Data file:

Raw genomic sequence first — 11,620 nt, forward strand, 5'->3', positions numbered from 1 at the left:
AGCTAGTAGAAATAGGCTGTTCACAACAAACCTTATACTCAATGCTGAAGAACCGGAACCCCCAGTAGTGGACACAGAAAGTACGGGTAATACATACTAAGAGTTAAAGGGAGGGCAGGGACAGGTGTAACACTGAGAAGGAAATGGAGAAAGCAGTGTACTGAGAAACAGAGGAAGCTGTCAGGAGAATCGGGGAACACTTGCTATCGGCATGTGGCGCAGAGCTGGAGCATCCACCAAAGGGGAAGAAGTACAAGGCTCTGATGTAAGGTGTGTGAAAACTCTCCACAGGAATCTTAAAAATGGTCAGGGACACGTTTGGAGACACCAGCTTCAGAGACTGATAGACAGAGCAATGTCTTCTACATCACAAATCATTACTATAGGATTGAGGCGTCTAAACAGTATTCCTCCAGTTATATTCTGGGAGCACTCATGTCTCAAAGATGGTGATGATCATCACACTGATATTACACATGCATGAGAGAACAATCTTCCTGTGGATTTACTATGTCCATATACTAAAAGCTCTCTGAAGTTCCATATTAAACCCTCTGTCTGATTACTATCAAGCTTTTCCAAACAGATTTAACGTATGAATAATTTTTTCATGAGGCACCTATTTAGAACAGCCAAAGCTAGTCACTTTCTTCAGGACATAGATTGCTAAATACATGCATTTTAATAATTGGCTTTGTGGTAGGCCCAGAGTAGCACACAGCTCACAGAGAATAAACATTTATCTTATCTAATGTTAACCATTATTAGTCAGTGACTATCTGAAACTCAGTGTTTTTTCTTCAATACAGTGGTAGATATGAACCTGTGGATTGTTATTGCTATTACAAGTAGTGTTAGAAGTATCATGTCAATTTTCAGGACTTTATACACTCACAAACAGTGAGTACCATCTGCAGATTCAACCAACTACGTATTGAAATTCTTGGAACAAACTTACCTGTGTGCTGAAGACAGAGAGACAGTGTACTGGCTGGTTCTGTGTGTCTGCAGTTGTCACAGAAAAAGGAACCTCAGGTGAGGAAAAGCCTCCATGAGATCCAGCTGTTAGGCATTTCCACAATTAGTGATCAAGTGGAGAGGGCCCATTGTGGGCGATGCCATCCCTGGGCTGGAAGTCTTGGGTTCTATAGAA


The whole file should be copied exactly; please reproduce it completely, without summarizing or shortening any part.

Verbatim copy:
Raw genomic sequence first — 11,620 nt, forward strand, 5'->3', positions numbered from 1 at the left:
AGCTAGTAGAAATAGGCTGTTCACAACAAACCTTATACTCAATGCTGAAGAACCGGAACCCCCAGTAGTGGACACAGAAAGTACGGGTAATACATACTAAGAGTTAAAGGGAGGGCAGGGACAGGTGTAACACTGAGAAGGAAATGGAGAAAGCAGTGTACTGAGAAACAGAGGAAGCTGTCAGGAGAATCGGGGAACACTTGCTATCGGCATGTGGCGCAGAGCTGGAGCATCCACCAAAGGGGAAGAAGTACAAGGCTCTGATGTAAGGTGTGTGAAAACTCTCCACAGGAATCTTAAAAATGGTCAGGGACACGTTTGGAGACACCAGCTTCAGAGACTGATAGACAGAGCAATGTCTTCTACATCACAAATCATTACTATAGGATTGAGGCGTCTAAACAGTATTCCTCCAGTTATATTCTGGGAGCACTCATGTCTCAAAGATGGTGATGATCATCACACTGATATTACACATGCATGAGAGAACAATCTTCCTGTGGATTTACTATGTCCATATACTAAAAGCTCTCTGAAGTTCCATATTAAACCCTCTGTCTGATTACTATCAAGCTTTTCCAAACAGATTTAACGTATGAATAATTTTTTCATGAGGCACCTATTTAGAACAGCCAAAGCTAGTCACTTTCTTCAGGACATAGATTGCTAAATACATGCATTTTAATAATTGGCTTTGTGGTAGGCCCAGAGTAGCACACAGCTCACAGAGAATAAACATTTATCTTATCTAATGTTAACCATTATTAGTCAGTGACTATCTGAAACTCAGTGTTTTTTCTTCAATACAGTGGTAGATATGAACCTGTGGATTGTTATTGCTATTACAAGTAGTGTTAGAAGTATCATGTCAATTTTCAGGACTTTATACACTCACAAACAGTGAGTACCATCTGCAGATTCAACCAACTACGTATTGAAATTCTTGGAACAAACTTACCTGTGTGCTGAAGACAGAGAGACAGTGTACTGGCTGGTTCTGTGTGTCTGCAGTTGTCACAGAAAAAGGAACCTCAGGTGAGGAAAAGCCTCCATGAGATCCAGCTGTTAGGCATTTCCACAATTAGTGATCAAGTGGAGAGGGCCCATTGTGGGCGATGCCATCCCTGGGCTGGAAGTCTTGGGTTCTATAGAA